The “It’s just nature” Myth
North American birds are facing pressures on all sides, and as pet owners and animal lovers, we can do our part to help!
Growing up we had three outdoor cats, Pikachu, Angel and Willow. I’ve loved animals all my life and when our cats would bring home baby bunnies, birds and even a mole, it was upsetting. My parents would tell me that is was just nature. If the birds were still alive, I’d take them to my elderly neighbours who loved birds and we would rehabilitate them together. They had the same response; cat hunting is just part of nature.
I believed it too: all animals are predators or prey or, as in the case of the domestic cat, both.
I found my current cat, Broccoli, in a frozen shed along with his siblings at 3 weeks old. They had worms, fleas and Broccoli was extremely weak. His mother was my roommate’s outdoor cat.
So is it just nature?
The domestic cat first appeared in North America with the arrival of European ships approximately 500 years ago. This timeline is very short in terms of evolutionary change, and birds have not had enough time to adapt to the presence of a new predator. (Animals in the same area evolve together in a complex relationship over thousands of years, each of predator and prey adapting to try to get an upper hand for survival.)
Additionally, cats are subsidized by their human guardians. We feed and care for them, vaccinate them against diseases and take them to the vet when they’re sick. Wildlife don’t have the same advantages. When we keep animals as pets, we fundamentally alter their relationship with nature and other animals. Being a pet isn’t “natural” for cats or any other animal, and as a society, we need to accept that reality.
Sadly, most Canadian bird species have declined over the last 40 years (at least!), some by as much as 90%. Cats aren’t primarily responsible for the declines, but they certainly make a bad situation worse.
This Eastern Screech owl fledgling was brought to us at the wildlife rehab center after a cat attack.
One of many hardships for North American Birds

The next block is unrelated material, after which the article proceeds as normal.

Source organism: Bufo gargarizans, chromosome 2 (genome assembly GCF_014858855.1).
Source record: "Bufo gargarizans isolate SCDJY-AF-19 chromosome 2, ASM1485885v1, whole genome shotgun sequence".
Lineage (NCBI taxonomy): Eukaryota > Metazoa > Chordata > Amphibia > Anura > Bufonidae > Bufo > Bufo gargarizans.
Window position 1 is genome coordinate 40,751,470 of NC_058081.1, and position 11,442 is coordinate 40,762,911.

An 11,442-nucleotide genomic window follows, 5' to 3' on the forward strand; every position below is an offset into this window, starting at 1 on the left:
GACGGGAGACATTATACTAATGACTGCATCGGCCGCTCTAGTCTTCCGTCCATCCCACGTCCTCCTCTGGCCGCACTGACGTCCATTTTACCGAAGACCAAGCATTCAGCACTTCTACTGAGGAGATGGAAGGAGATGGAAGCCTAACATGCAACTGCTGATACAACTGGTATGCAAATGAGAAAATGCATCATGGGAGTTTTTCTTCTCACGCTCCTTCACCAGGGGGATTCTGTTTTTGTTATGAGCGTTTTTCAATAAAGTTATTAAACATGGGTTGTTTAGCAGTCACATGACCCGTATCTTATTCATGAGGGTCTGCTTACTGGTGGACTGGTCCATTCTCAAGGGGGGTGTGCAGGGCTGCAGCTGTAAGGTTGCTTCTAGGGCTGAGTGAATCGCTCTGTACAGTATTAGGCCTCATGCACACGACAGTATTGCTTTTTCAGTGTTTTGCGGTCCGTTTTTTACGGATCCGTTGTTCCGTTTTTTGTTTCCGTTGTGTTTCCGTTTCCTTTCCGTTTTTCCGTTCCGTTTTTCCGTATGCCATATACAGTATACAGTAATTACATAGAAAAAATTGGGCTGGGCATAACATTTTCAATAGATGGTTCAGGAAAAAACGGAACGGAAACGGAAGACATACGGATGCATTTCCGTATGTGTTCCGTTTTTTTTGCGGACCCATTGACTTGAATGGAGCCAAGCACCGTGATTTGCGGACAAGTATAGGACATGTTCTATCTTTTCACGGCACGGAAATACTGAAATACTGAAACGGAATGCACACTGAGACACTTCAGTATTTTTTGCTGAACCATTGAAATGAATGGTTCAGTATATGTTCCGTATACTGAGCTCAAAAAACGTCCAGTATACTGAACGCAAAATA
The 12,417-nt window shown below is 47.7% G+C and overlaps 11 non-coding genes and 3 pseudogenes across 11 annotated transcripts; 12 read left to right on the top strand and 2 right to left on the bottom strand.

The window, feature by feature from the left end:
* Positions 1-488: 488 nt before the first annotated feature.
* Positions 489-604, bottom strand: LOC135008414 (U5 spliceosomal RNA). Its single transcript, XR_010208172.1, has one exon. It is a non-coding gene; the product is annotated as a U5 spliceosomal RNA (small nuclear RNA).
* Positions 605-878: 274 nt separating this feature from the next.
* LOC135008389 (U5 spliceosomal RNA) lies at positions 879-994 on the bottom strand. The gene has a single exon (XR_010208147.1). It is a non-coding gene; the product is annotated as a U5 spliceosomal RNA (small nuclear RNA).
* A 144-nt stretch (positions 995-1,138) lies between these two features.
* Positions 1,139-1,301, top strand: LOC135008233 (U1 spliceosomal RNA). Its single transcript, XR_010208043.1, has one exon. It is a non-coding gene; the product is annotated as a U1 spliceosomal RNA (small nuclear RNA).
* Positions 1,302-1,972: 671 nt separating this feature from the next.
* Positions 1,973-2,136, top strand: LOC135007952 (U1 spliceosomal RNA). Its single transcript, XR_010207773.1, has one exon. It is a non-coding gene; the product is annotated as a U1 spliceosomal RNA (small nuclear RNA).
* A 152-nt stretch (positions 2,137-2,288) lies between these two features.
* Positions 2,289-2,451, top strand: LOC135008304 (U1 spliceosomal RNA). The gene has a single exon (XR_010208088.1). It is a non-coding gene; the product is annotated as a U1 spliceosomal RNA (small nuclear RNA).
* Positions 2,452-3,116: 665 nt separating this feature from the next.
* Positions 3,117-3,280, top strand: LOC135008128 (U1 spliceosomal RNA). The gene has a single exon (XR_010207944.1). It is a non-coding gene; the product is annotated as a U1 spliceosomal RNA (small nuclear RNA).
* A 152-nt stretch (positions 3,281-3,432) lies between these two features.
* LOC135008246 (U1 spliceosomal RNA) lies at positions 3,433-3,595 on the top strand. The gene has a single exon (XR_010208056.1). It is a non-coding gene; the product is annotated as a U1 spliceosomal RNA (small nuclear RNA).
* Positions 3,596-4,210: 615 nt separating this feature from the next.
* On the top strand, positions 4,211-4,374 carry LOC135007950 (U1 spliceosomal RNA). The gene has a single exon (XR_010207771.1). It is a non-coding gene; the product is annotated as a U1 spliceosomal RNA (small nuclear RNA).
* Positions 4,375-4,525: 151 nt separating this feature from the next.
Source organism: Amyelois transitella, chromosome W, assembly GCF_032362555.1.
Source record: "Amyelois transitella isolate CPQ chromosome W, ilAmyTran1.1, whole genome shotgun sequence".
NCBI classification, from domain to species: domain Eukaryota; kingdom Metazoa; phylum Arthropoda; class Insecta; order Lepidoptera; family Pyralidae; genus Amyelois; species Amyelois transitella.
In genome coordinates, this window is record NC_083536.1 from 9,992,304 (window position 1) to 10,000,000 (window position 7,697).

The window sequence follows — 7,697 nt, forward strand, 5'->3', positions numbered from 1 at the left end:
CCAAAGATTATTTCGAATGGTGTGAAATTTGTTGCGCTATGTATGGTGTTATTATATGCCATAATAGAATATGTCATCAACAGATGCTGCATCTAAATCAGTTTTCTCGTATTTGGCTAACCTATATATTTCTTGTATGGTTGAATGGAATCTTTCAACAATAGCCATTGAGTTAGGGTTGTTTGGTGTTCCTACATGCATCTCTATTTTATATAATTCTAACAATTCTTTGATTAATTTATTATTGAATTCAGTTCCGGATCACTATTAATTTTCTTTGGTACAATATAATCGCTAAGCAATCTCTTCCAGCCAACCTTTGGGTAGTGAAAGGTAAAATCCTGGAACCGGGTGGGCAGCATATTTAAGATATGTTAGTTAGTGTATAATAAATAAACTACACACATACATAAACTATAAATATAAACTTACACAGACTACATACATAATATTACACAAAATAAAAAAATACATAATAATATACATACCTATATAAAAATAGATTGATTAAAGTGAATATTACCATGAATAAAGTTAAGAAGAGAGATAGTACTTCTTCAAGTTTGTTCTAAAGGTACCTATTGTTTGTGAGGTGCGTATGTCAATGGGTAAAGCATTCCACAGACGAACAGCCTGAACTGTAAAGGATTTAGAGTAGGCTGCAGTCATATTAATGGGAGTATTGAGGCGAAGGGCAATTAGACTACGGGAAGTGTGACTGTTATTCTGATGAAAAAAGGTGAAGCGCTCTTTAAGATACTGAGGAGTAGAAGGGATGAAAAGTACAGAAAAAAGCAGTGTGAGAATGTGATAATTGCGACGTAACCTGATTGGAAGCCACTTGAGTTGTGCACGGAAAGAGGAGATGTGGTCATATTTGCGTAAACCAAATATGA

All of the greatest threats to birds trace to humans, either directly or indirectly. Indirect causes include habitat loss and climate change, and direct causes include hunting/trapping, pollution, window collisions and outdoor cats (among others). About 75% of Canada’s birds are migratory, and those birds face obstacles all the way from Canada to Central or South America and back again.
Range of the Yellow-rumped warbler. Yellow on map is summer/breeding grounds, blue is wintering grounds and green is year-round habitat. Graphic by Ken Thomas, distributed under a CC-BY 4.0 license.
For example, in Latin America, some songbirds are trapped as a part of the illegal pet trade. Many bird species’ winter homes down south have suffered enormous habitat loss.
Given that cats are only one of many reasons for bird declines, does it really make a difference to prevent them from hunting? The short answer is yes. Birds need all the help they can get. There are a lot of cats in North America – somewhere between 12 and 14 million in Canada alone. In 2013, Environment Canada estimated that cats are the top directly human-related threat to birds.
Cats are the most popular pet in Canada and if you own one, you know why. I got my first cat, Broccoli, by chance while in university. I found him in a frozen shed along with his siblings at 3 weeks old. They had worms, fleas and Broccoli was extremely weak. His mother was my roommate’s outdoor cat. I fell in love with him and we have been inseparable ever since. Broccoli had a difficult start to life and I’d seen so many of the dangers to outdoor cats first hand while volunteering at the local humane society. This coupled with seeing cat-related bird deaths while working in wildlife rehab, I decided all my cats would be indoor. (See the photo of him in all his healthy, happy glory at the top of this article.) Broccoli is leash trained so he can still enjoy the outdoors without any dangers to him or birds.
The North American songbird population continues to decline and although we may not be able to fix all of the problems they are facing, as pet owners, we can help give them better odds for their journey through life by keeping our cats safe & supervised if they go outdoors.
Author Bio: Caitlin Brant recently graduated with a Master’s in Conservation Biology from the University of Kent in Canterbury, England and lives in British Columbia, Canada. She’s previously worked in wildlife rehabilitation and has two indoor cats, Broccoli and Bean Sprout.